Private Energy Farms in Iran to Enjoy National Grid for Exporting Electricity

Private Energy Farms in Iran to Enjoy National Grid for Exporting Electricity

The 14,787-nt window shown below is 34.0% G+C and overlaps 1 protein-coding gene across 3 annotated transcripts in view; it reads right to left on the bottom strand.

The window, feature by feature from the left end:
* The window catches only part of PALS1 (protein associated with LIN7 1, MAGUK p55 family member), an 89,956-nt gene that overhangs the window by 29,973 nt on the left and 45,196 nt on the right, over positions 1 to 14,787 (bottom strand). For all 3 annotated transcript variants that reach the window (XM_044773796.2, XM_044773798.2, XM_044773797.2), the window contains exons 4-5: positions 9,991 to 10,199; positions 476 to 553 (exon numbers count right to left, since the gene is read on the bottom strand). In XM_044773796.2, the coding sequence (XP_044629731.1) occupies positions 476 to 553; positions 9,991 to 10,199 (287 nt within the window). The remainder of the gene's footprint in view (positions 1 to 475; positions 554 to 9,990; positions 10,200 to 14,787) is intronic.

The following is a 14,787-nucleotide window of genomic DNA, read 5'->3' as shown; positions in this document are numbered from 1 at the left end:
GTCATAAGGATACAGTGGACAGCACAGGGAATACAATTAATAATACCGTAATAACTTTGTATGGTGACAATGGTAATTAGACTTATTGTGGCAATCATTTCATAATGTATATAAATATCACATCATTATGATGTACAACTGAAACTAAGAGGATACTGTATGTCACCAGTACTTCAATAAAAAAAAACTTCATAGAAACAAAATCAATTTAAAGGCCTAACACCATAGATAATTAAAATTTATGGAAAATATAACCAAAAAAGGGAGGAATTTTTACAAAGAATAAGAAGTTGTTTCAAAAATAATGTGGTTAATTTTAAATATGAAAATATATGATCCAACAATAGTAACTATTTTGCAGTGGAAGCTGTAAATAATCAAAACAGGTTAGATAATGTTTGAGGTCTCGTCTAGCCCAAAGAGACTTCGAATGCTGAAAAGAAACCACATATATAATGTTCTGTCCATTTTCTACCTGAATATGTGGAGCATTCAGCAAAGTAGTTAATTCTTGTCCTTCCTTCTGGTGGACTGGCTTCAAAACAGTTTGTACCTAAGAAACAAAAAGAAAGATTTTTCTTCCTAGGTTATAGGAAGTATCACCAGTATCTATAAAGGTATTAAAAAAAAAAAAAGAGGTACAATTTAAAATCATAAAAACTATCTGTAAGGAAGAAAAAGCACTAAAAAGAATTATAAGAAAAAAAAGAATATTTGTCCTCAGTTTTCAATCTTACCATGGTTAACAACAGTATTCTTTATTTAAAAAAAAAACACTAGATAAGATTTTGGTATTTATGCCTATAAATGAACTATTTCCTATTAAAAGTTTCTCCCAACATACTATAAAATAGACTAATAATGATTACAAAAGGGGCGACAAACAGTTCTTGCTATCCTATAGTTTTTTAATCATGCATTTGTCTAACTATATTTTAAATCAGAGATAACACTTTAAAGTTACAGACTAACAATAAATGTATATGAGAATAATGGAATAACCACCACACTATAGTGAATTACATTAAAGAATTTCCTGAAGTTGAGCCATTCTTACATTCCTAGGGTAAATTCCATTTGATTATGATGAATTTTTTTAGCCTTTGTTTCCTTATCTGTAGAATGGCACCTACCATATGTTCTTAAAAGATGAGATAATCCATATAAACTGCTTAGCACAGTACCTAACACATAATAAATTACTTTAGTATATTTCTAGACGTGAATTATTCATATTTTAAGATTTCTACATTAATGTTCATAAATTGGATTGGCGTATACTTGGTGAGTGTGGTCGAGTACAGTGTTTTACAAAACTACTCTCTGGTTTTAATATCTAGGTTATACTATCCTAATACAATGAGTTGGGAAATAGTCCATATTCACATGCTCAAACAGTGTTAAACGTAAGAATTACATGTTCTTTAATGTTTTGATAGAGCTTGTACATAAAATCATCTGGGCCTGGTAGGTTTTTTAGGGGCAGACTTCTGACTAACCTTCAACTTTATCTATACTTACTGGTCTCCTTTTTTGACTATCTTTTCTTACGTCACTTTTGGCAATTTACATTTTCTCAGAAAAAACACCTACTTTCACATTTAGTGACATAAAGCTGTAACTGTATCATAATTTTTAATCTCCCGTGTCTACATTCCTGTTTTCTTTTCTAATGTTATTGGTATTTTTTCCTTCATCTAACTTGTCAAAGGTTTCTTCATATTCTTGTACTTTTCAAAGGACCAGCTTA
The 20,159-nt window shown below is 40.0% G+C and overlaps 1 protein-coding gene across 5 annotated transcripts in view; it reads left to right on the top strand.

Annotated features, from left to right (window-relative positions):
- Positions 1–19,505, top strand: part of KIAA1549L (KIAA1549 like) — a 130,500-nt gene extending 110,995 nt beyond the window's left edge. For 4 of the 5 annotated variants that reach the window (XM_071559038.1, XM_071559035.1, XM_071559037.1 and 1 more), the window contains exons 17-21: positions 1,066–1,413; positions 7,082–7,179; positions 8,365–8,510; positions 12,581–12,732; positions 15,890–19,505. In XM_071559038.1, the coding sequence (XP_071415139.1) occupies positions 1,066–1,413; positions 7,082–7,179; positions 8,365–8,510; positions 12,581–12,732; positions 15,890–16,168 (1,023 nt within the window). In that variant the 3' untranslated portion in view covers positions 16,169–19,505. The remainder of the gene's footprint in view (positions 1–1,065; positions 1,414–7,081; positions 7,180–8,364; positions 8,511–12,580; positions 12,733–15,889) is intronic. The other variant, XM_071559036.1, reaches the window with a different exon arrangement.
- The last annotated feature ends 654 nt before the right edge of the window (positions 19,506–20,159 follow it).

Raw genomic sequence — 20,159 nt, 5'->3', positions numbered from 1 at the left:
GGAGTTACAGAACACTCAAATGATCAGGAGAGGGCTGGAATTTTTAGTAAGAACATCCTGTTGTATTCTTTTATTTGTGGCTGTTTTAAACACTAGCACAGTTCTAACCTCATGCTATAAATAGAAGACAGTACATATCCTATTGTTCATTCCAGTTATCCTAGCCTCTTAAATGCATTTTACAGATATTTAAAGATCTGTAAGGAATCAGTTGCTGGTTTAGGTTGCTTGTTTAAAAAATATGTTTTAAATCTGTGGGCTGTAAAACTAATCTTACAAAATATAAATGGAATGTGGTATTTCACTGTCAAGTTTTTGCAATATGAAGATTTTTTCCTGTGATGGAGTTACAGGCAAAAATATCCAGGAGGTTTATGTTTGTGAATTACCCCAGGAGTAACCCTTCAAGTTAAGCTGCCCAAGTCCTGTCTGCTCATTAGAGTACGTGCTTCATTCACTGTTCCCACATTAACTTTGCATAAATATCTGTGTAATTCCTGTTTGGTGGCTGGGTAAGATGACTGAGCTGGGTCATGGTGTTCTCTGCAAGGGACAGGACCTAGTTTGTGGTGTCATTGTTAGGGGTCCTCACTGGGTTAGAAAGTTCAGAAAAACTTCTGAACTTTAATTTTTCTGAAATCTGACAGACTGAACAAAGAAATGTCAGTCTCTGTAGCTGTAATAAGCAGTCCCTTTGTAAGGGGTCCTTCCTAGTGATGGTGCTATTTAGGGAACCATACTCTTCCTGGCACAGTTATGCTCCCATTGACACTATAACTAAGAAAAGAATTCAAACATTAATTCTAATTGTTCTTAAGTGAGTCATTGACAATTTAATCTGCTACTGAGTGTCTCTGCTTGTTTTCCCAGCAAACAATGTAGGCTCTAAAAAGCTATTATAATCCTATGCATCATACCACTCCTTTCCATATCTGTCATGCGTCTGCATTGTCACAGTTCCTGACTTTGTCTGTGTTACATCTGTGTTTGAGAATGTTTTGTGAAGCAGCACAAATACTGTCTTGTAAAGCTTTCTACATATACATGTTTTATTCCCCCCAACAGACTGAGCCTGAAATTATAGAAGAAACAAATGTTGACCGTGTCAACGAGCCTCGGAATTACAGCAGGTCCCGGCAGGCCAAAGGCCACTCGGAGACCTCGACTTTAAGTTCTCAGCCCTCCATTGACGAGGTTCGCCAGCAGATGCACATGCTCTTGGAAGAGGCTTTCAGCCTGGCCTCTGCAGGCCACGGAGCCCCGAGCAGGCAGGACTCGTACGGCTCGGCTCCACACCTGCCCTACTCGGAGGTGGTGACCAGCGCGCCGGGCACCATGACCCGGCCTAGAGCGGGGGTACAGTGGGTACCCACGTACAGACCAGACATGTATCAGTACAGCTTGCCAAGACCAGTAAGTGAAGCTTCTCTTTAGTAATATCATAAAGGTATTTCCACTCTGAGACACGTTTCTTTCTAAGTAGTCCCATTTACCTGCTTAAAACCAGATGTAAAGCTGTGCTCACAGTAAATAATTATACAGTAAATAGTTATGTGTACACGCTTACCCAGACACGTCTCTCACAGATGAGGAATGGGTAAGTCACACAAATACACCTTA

Iran’s Energy Ministry has operationalized a scheme of swap mechanism allowing private owners of electricity farms across the country to export power through the national grid to all of the neighboring countries of Iran. A new report on Tuesday said that electricity generated in solar and wind farms in any part of Iran can be swapped with the same amount of power from the national grid on the borders for delivery to foreign customers, based on a new decree the Energy Ministry. Iranian Deputy Energy Minister Seyed Mohammad Sadeqzadeh said that five or six applications had already been submitted to the ministry for export of electricity through the new mechanism. The official said both foreign and Iranian investors had shown interest in the new scheme which he said would encourage more partnership between owners of the wind and solar farms inside Iran and customers outside of the country. The new scheme comes as Iran seeks to spur more growth in a renewables sector which is currently responsible for a tiny portion, around one percent, of the total electricity output in the country. Statistics provided by the government in late September showed that output capacity from renewables had topped 841 megawatts (MW), a 10-percent increase from the previous month. That comes as studies approved by international agencies suggest Iran has a capacity of 150,000 MW for production of electricity only from solar farms. The government has launched other schemes to encourage development in the sector, including an overpricing system which pays for the electricity generated from renewables up to 30 percent more than the power produced in normal plants. Experts believe the new scheme for swap of electricity from renewables with that from the grid on the borders would attract more investment to the sector, especially from neighboring countries, where demand for electricity is surging despite lack of sufficient production. Early in this month, Managing Director of Iran's state-run Organization for Management of Electric Power Generation and Transmission (Tavanir) Mohammad Hassan Motevalizadeh announced that his country has exported 80% more electricity to foreign states, specially the neighboring states, in the current year, a senior official announced on Sunday. "This year, the exports of electricity increased 80% compared with the past year (ended on March 20)," Motevalizadeh said. He added that the neighboring states need Iran's electricity, noting that the country can turn into an energy hub in the region. Motevalizadeh also said that Iran has attained full self-sufficiency in production of equipment used in the power industry and produces nearly all equipment needed for power plants. Iran is currently supplying Iraq, Afghanistan and Pakistan with electricity. Iranian Energy Minister Reza Ardakanian said in August that his country had exported 2.3 billion kilowatts of electricity to the neighboring countries since the start of the local calendar year on March 21. Ardakanian said that the exports were made in the wake of proper management of electricity consumption this year, as the country suffered no power outages this summer. Elsewhere in his remarks, he added that Energy Ministry will inaugurate 227 projects worth 330,000 billion rials including 10 big dams in 9 provinces during the Government Week. "We have increased power generation as much as 1,800 megawatts each year since the victory of the Islamic Revolution 1997," he said. Ardakanian further noted that over the past six years, valuable potable water projects have been commissioned in rural areas, as 10,200 villages joined water supply system. Back in early February, Ardakanian said that the power generation of the country has increased by 11.4 times since the victory of the Islamic Revolution in 1979. Ardakanian said that Iran has moved up 24 ranks in terms of generation of electricity in the past forty years.